Target Traffic Slows After Devastating Data Breach

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Kantar Retail’s latest findings revealed news for Target (NYSE:TGT) this week that didn’t surprise consumers, investors, or even the company’s executives: Target traffic has dropped significantly since its large-scale data breach in December. USA Today reported on Kantar’s findings on Tuesday, saying that according to the consulting group, Target’s customer traffic in January, online and in stores, fell to its lowest point in three years. Thirty-three percent of U.S. households shopped at Target in January, while 43 percent visited the store in January 2013.

Those numbers showed significance losses for the now-struggling Minneapolis-based retailer, and Kantar said that the group of shoppers most to blame for the declines include Gen Xers, along with “fringe” shoppers who don’t shop very often, but when they do, it’s at Target. Kantar’s data showed that visits by lower-income customers who shop less frequently declined 30 percent, while Gen-X shoppers — ages 32 to 49 — declined to 38 percent from 53 percent last year.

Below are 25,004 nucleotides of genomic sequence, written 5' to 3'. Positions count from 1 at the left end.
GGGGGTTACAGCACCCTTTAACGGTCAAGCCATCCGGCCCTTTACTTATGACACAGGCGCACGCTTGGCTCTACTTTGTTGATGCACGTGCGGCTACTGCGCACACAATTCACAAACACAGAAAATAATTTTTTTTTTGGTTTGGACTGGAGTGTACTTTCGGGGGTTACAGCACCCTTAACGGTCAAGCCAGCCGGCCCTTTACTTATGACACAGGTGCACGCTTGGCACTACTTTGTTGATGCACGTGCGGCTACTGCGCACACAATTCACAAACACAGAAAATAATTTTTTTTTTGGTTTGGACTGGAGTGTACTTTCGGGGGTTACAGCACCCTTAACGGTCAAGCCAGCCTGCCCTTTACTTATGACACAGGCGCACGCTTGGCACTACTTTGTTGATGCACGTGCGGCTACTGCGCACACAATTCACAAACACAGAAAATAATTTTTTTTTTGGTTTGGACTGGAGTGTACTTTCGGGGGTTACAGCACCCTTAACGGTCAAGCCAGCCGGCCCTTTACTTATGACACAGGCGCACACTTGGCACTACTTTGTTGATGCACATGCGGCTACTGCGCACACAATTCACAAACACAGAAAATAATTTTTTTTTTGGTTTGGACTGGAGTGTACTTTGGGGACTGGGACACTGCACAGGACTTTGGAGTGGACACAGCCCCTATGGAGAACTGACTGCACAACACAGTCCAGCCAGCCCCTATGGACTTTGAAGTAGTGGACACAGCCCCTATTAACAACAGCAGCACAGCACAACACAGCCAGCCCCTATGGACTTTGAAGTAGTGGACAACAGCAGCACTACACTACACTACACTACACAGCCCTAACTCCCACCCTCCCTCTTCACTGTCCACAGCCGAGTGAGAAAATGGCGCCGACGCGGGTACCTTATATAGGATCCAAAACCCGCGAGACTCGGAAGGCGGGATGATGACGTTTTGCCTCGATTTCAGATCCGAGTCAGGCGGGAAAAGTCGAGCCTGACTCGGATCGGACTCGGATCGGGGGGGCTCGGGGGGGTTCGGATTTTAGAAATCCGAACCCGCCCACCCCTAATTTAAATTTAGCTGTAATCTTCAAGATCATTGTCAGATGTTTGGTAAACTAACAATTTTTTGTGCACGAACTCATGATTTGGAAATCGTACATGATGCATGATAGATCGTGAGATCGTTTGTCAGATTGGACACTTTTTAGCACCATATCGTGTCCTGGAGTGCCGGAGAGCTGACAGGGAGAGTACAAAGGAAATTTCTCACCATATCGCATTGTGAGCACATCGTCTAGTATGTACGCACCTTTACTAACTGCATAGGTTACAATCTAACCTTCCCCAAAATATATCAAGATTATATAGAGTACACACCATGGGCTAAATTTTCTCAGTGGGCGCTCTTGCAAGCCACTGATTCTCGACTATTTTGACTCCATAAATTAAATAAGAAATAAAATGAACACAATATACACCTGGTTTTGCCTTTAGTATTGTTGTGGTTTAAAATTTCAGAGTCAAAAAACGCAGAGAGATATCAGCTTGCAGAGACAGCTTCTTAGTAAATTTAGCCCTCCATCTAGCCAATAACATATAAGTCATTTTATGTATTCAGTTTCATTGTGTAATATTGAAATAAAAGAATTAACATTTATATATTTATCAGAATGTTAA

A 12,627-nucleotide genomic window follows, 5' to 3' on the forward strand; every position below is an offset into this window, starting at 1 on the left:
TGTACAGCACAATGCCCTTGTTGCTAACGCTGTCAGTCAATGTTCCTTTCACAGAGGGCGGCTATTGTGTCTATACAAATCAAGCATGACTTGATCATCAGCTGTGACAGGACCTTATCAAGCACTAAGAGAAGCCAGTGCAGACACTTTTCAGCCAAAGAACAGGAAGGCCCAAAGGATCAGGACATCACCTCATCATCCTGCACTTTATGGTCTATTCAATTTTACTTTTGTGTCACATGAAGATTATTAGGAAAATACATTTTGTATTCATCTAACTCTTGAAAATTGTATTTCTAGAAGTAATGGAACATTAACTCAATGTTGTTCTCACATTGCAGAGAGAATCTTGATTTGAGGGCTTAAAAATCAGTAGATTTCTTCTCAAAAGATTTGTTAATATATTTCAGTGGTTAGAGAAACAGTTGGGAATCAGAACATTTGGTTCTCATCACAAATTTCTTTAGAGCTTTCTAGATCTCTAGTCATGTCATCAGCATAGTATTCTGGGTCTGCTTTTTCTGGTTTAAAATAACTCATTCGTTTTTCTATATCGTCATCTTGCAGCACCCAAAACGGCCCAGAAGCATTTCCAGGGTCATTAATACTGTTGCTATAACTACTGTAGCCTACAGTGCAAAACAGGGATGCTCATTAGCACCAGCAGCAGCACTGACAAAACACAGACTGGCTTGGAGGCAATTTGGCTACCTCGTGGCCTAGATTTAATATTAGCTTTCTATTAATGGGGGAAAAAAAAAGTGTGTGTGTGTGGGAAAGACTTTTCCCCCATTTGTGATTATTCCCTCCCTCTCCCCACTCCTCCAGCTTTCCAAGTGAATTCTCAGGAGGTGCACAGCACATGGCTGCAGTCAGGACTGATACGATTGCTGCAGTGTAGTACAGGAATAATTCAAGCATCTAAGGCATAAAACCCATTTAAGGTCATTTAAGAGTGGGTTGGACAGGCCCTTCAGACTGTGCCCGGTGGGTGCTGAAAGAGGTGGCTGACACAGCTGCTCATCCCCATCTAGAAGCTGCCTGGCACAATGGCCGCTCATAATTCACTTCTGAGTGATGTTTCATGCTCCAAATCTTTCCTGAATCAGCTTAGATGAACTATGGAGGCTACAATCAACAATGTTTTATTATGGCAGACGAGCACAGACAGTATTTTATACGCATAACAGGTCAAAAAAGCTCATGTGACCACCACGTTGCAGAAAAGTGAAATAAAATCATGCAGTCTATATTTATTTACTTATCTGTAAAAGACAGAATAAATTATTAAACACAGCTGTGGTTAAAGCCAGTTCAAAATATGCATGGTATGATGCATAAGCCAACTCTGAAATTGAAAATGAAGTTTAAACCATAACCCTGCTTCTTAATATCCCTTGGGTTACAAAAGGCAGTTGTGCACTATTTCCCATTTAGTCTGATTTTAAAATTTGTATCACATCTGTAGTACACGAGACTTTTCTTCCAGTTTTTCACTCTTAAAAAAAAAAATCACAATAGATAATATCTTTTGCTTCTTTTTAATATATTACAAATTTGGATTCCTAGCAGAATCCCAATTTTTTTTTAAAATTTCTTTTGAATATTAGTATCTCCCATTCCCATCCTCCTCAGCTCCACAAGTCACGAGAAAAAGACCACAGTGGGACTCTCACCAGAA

Target’s holiday season data breach that resulted in the theft of about 40 million credit and debit card accounts, as well as 70 million other records with customer information, therefore affected the way consumers shopped at the beginning of 2014, and it is still playing a part in their shopping decisions three months after the fact. Though Target has vowed to restructure its security system in order to ensure no breach occurs again, many customers are still leery about shopping at the discount retailer, and some are more likely to visit Target’s many rivals, including Wal-Mart Stores (NYSE:WMT) and Amazon.com (NASDAQ:AMZN).

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